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Featured Review

Excellent! I find this tale beautiful, sad, and amazing. Even though it takes place the year before I was born, I know the kids and could have been one of them. Their environment I know, also. We had a "greasy creek" that we couldn't stay away from. (I've no idea why they called it that--it wasn't greasy at all, just muddy and full of water moccasins) I went to school with a kid who had polio. The Salk vaccines were new at that time, and the fear of getting polio was high. Life can be a harsh teacher.

Posted 1 Year Ago


1 of 1 people found this review constructive.

drcornelius

1 Year Ago

Thanks for the read Samuel. I was seven in 1947. Polio was very real then. Of course, our presiden.. read more



Reviews

That ending... got me. Seeing something like this through a child's eyes makes it all seem so casual, yet so terrifying. The line about "the death of immortality" is especially moving; kids often act and feel invincible, and yet...

Posted 3 Months Ago


What a beautiful & stunning way to share these memories! I remember others in the very primary grades taking a sugar cube dosed with something I didn’t understand, but my dad didn’t believe in vaccinations, so we were excused from this routine. I heard “polio” often enuf, but I had no experience whatsoever. Your story is the first time I’ve gotten a glimpse of what this could be like. It feels like hearing the stories my parents never told us becuz they were embroiled in their own personal hell including child abuse. I love the way you use the simple but apt comparison of two arms at the beginning & end of your story. This is such deeply touching writing & I’m in awe (((HUGS))) Fondly, Margie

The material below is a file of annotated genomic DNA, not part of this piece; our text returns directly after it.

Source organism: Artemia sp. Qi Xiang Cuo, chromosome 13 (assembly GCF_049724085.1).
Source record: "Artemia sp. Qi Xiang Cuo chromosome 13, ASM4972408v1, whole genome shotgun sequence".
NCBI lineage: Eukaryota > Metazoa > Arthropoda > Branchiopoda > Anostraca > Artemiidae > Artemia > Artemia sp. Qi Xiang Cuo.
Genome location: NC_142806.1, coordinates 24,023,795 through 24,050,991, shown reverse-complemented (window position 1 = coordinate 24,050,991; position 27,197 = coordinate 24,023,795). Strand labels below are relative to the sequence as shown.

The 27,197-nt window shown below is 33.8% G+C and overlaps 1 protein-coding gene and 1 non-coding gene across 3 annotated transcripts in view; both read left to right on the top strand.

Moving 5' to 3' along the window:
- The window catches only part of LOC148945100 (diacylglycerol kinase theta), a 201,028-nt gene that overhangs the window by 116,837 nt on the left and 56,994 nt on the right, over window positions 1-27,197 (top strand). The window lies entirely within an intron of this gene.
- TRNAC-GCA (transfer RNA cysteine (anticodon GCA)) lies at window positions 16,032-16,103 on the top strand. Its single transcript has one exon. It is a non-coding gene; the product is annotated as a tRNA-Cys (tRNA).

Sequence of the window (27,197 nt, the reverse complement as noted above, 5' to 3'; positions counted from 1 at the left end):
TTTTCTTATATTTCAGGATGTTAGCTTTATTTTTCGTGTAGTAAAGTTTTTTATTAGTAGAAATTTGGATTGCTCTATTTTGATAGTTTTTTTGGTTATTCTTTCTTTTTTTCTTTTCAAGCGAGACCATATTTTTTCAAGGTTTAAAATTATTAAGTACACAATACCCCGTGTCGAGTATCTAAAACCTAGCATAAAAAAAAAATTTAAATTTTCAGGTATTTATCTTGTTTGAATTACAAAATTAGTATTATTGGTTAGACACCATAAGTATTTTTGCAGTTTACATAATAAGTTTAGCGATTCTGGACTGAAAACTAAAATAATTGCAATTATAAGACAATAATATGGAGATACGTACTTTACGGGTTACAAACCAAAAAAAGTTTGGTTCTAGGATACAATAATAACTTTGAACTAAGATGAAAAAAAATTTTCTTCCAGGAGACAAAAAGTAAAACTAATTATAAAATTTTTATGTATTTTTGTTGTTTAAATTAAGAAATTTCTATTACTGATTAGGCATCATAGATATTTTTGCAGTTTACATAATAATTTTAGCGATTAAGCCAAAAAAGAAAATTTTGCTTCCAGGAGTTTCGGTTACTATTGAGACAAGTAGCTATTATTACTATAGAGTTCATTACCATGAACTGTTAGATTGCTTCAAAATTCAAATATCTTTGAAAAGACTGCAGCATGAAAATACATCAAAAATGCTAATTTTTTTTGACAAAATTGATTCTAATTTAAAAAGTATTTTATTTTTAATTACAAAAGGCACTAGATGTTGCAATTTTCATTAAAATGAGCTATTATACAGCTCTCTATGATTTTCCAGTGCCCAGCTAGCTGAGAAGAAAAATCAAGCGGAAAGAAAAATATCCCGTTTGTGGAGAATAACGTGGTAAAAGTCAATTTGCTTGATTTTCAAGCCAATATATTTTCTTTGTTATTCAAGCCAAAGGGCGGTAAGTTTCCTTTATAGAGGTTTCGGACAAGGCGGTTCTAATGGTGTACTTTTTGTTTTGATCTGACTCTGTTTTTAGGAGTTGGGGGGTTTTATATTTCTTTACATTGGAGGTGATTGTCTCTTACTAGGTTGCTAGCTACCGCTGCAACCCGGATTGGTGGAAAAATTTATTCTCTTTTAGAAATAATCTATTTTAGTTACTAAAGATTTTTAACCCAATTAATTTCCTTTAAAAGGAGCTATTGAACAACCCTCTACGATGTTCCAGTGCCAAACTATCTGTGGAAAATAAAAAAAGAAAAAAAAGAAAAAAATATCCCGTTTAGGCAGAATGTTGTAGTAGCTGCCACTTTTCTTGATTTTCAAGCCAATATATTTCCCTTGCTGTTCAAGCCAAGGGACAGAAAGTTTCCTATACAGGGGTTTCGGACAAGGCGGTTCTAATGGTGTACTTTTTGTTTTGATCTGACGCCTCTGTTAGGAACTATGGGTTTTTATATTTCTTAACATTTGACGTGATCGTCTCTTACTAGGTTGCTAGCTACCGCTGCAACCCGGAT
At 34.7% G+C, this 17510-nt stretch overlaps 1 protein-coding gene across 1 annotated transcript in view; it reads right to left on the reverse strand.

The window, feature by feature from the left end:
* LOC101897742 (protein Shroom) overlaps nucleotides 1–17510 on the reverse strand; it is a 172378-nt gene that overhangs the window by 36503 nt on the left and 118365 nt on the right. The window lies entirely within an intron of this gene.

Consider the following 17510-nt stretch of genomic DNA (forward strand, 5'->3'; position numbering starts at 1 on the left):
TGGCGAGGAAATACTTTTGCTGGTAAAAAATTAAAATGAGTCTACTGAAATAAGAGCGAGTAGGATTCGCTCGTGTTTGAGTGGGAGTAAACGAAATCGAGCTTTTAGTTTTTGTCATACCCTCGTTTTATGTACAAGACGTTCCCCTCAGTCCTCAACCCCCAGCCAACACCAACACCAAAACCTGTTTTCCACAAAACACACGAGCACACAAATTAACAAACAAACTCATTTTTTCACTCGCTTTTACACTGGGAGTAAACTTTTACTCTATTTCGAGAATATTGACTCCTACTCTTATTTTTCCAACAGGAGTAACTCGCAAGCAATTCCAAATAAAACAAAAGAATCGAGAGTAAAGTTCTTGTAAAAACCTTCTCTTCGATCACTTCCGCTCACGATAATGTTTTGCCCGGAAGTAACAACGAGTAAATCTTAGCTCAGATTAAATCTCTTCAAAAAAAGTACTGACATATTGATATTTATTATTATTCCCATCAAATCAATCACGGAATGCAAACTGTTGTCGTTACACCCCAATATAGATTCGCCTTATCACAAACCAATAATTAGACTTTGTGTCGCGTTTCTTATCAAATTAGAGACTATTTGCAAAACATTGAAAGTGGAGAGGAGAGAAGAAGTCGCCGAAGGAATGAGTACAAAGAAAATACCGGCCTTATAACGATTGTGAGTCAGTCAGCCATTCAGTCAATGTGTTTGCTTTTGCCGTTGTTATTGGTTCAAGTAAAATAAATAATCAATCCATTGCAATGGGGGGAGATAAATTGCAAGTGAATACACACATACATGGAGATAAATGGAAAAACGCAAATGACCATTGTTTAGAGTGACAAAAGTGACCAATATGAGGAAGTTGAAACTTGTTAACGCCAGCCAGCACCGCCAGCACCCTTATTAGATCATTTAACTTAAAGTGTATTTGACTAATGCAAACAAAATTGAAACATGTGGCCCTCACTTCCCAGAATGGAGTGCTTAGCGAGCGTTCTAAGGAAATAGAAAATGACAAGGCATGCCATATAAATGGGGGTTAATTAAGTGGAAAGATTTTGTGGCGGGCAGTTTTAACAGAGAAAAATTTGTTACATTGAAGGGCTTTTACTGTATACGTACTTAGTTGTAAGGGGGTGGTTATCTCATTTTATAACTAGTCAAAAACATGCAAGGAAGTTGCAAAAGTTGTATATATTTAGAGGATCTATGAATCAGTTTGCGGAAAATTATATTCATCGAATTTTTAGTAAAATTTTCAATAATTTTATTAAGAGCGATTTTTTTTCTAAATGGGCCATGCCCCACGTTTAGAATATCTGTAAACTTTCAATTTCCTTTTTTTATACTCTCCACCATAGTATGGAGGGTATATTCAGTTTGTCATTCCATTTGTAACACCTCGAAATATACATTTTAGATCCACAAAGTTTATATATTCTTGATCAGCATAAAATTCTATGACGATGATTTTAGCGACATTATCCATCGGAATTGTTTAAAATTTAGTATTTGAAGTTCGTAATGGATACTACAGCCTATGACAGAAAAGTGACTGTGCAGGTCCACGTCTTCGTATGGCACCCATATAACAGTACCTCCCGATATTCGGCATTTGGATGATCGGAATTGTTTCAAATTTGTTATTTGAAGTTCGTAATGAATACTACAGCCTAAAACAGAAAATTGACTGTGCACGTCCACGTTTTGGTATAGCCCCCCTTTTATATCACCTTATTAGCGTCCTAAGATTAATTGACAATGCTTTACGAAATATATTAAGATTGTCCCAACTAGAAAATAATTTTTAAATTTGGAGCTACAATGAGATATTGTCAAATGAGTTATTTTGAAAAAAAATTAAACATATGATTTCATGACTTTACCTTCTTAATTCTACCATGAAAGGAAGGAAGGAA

Posted 1 Year Ago


1 of 1 people found this review constructive.

drcornelius

1 Year Ago

I am very grateful for your review Margie. As writers it is important for us to learn WHAT it is ab.. read more
This is a truly emotive story; the quality of your writing is quite exquisite, but never overpowers the reality that you chronicle.

Observed through the eyes of a child; but detailed in a way that only a mature mind could ever accomplish.

Beccy.

Posted 1 Year Ago


1 of 1 people found this review constructive.

Excellent! I find this tale beautiful, sad, and amazing. Even though it takes place the year before I was born, I know the kids and could have been one of them. Their environment I know, also. We had a "greasy creek" that we couldn't stay away from. (I've no idea why they called it that--it wasn't greasy at all, just muddy and full of water moccasins) I went to school with a kid who had polio. The Salk vaccines were new at that time, and the fear of getting polio was high. Life can be a harsh teacher.

Posted 1 Year Ago


1 of 1 people found this review constructive.

drcornelius

1 Year Ago

Thanks for the read Samuel. I was seven in 1947. Polio was very real then. Of course, our presiden.. read more

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Added on May 17, 2018
Last Updated on May 17, 2018

Author

drcornelius
drcornelius

Sarasota, FL



About
Poet, song writer, dream chaser, and retired psychologist. I thrive in the mountains of northern New Jersey during the summer and Sarasota Florida during the winter. more..